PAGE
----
To maximize the speed and impact of your donation, the proceeds will be directed by the Gwendolyn and Joseph Straus Charitable Fund to the recovery and rebuilding of Puerto Rico. This will ensure 100 percent of the proceeds are distributed effectively and without delay.
For those who are unable to attend but would still like to contribute, please click on the tickets/donation button here. Please “walk together” with us now by showing the generosity that Puerto Rico so badly needs.
Whether you think traveling via airplane is terrifying or astonishing (or simply mundane, at this point), it is hard to imagine life without it. But no matter how many mini packets of pretzels we are given, some of us are always left with a dreadful case of jet lag. What is it, anyway, and what makes some cases worse than others?
Jet lag is a physiological condition that disrupts our circadian rhythms. “Circadian rhythms” is a technical term for what is basically the body’s “clock.” Our circadian rhythms are set by external factors like the lightness of day and the darkness of night, and they regulate many of our daily activities. When you rapidly cross times zones, as people do when they travel on airplanes, your sleep-wake patterns are disturbed, and you may get jet lag.
Typical symptoms include headaches, fatigue, lethargy, insomnia, irritability, loss of appetite and/or slight confusion.
Factors that may lead to more severe case of jet lag:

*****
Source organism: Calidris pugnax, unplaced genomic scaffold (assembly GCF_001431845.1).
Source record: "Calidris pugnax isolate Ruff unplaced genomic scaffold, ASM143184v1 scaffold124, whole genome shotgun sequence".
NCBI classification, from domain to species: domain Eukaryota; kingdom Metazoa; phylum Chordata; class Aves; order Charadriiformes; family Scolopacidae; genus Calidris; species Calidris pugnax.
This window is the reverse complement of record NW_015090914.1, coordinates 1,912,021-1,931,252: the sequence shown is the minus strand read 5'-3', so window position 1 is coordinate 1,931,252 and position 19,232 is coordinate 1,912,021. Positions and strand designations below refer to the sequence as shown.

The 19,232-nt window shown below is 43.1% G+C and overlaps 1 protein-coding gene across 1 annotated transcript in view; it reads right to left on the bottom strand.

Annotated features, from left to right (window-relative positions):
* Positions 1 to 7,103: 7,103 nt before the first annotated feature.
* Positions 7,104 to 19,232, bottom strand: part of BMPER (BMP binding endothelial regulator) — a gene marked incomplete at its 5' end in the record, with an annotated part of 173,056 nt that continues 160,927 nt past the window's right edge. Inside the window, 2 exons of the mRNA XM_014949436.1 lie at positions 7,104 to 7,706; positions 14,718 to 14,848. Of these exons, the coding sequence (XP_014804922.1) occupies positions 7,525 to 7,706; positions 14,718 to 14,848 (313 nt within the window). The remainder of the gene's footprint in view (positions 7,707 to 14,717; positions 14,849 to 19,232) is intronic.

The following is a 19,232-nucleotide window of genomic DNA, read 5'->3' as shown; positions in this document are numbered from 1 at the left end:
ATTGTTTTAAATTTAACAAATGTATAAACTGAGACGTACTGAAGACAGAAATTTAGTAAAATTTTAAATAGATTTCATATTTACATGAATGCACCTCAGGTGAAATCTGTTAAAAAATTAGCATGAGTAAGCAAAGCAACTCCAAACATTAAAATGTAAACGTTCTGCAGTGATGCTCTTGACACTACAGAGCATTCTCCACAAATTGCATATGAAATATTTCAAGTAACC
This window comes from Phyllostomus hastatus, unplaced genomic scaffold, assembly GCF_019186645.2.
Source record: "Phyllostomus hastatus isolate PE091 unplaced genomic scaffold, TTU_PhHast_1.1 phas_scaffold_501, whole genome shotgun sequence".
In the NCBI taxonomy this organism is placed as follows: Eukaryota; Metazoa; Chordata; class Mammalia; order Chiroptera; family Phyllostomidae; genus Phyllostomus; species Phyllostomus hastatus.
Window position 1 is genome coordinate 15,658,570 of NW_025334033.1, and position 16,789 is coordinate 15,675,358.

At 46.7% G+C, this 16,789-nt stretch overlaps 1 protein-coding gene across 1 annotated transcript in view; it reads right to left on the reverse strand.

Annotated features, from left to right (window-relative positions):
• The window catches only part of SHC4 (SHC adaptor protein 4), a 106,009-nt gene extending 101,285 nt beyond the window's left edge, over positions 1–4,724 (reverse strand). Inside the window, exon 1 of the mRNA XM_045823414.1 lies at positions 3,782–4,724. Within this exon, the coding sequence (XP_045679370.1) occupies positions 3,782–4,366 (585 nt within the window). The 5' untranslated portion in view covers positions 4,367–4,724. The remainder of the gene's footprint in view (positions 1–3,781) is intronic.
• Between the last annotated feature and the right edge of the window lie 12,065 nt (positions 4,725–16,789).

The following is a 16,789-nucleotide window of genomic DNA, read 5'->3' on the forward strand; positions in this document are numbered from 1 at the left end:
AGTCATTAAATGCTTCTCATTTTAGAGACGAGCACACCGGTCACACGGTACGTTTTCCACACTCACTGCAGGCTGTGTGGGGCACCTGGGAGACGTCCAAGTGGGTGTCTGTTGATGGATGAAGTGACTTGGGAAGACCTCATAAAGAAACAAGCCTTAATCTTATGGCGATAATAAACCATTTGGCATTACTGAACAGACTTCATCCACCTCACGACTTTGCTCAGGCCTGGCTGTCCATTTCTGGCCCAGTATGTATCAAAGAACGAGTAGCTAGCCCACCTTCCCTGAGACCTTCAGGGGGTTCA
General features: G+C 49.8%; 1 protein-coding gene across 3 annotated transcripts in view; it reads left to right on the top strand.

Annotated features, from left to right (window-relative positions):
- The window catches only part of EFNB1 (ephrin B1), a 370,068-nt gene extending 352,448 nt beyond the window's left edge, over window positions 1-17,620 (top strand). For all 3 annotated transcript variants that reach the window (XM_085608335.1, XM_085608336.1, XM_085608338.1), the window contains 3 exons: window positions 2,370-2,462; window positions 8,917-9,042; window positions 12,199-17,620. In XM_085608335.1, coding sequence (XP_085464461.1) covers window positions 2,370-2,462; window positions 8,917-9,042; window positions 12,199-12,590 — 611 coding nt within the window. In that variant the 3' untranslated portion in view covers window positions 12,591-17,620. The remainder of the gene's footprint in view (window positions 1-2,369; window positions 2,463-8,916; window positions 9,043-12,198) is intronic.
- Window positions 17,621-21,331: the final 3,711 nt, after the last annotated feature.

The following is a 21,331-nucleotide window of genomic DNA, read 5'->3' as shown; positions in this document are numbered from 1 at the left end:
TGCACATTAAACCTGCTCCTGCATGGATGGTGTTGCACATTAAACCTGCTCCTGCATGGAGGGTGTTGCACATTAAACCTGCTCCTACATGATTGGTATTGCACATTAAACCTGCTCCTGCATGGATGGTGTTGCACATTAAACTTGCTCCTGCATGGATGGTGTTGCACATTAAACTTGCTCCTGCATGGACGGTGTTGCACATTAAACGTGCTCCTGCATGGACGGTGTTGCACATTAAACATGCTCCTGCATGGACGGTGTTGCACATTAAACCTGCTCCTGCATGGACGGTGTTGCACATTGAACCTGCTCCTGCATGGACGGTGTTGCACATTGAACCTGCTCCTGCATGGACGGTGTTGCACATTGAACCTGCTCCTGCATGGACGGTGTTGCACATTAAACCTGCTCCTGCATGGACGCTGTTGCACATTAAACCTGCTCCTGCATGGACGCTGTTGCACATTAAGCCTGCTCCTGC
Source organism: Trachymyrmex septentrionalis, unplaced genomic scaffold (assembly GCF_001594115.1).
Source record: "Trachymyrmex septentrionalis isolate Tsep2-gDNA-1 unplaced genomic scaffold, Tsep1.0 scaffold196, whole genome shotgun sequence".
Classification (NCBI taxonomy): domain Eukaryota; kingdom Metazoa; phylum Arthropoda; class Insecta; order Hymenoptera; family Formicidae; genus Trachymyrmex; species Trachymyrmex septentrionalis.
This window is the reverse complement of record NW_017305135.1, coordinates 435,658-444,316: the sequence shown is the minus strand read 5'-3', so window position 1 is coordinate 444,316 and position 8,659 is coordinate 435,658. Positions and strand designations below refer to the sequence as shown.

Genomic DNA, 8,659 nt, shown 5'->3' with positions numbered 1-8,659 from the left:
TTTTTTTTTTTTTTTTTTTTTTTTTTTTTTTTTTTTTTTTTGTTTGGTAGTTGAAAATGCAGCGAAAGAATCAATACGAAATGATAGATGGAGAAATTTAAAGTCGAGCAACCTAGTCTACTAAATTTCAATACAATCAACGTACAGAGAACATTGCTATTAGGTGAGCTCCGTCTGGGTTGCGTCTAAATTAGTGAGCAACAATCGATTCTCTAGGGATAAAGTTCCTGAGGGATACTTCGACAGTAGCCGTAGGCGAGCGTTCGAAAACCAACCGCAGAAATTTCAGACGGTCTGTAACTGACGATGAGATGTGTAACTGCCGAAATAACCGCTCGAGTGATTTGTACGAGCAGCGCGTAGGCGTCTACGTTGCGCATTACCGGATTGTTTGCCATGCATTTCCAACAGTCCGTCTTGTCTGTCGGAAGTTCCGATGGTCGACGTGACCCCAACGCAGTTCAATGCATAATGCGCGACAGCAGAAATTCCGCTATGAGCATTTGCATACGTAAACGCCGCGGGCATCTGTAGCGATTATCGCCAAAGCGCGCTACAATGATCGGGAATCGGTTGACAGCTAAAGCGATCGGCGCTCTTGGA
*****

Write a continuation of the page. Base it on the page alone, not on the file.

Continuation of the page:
Travelling eastward. If you are moving east, your symptoms may be more severe because the day will seem longer.
Age. Sometimes it takes older people a longer time to reset their body clocks.
Alcohol: Drinking too much during a long flight can worsen the effects of jet lag.
Frequent travel: Flight staff or business travelers may have more symptoms if they are constantly changing time zones.
October is upon us! Along with chilly temperatures and colorful trees, this month brings an abundance of a particular orange squash: the pumpkin!
Often seen piled in heaps at grocery stores and arranged vibrantly at roadside stands, pumpkins are popping up everywhere this month. While we are all familiar with the time-old tradition of jack-o-lantern carving, there are many who end the project there. However, those slimy handfuls that you pull out of your jack-o-lantern are actually rich in nutrients and should be turned into a yummy snack: ravioli, bread, pancakes — and yes, pie. Here are a few health benefits to be had in October’s signature squash:
1. Pumpkins could reduce the risk of cancer.
Pumpkins, like their orange ally the sweet potato, are chock full of the antioxidant beta-carotene, which may play a role in cancer prevention. And, the National Cancer Institute says that food sources of beta-carotene are even more helpful than a supplement!
2. Pumpkins are great post-workout.
We’ve all heard that you should reach for a banana to get a surge in potassium after a hard workout, but did you know that a cup of pumpkin has even more potassium than a banana? Eating pumpkin after a workout can help restore your electrolytes and keep your muscles functioning at their best.
3. Pumpkins are good for your vision.
The radiant orange color of a pumpkin comes from its supply of Vitamin A, which is essential for your eye health. In fact, one single cup of pumpkin holds more than 200% of most people’s recommended daily intake of Vitamin A.
So go ahead–have that second piece of pumpkin pie. It’s good for your health!